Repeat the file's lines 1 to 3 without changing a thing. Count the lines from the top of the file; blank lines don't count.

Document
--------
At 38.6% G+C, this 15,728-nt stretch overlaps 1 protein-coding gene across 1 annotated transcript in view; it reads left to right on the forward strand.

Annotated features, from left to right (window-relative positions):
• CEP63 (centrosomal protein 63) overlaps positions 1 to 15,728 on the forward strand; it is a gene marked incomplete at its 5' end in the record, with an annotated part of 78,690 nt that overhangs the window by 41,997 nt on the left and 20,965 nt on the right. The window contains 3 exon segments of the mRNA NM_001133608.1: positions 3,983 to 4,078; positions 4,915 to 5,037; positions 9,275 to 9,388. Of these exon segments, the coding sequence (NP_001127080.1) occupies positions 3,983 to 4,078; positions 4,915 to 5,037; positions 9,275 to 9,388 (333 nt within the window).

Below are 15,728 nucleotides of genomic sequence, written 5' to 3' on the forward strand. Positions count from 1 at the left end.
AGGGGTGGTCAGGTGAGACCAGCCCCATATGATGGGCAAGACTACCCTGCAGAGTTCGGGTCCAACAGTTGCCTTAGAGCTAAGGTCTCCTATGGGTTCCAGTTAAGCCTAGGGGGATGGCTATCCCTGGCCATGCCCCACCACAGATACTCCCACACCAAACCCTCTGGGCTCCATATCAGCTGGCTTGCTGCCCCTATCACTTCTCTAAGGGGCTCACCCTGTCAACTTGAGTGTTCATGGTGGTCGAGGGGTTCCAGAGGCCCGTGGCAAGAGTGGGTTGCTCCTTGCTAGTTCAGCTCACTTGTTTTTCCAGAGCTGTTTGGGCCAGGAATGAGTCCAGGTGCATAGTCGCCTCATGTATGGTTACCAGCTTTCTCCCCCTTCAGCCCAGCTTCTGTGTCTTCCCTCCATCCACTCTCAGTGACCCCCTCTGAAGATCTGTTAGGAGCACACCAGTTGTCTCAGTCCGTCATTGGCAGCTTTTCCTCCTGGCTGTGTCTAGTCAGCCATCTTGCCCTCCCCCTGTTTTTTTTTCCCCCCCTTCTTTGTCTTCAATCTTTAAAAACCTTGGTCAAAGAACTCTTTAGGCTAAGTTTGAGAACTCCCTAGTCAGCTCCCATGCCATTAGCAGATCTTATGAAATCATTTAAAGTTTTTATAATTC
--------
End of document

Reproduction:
At 38.6% G+C, this 15,728-nt stretch overlaps 1 protein-coding gene across 1 annotated transcript in view; it reads left to right on the forward strand.

Annotated features, from left to right (window-relative positions):
• CEP63 (centrosomal protein 63) overlaps positions 1 to 15,728 on the forward strand; it is a gene marked incomplete at its 5' end in the record, with an annotated part of 78,690 nt that overhangs the window by 41,997 nt on the left and 20,965 nt on the right. The window contains 3 exon segments of the mRNA NM_001133608.1: positions 3,983 to 4,078; positions 4,915 to 5,037; positions 9,275 to 9,388. Of these exon segments, the coding sequence (NP_001127080.1) occupies positions 3,983 to 4,078; positions 4,915 to 5,037; positions 9,275 to 9,388 (333 nt within the window).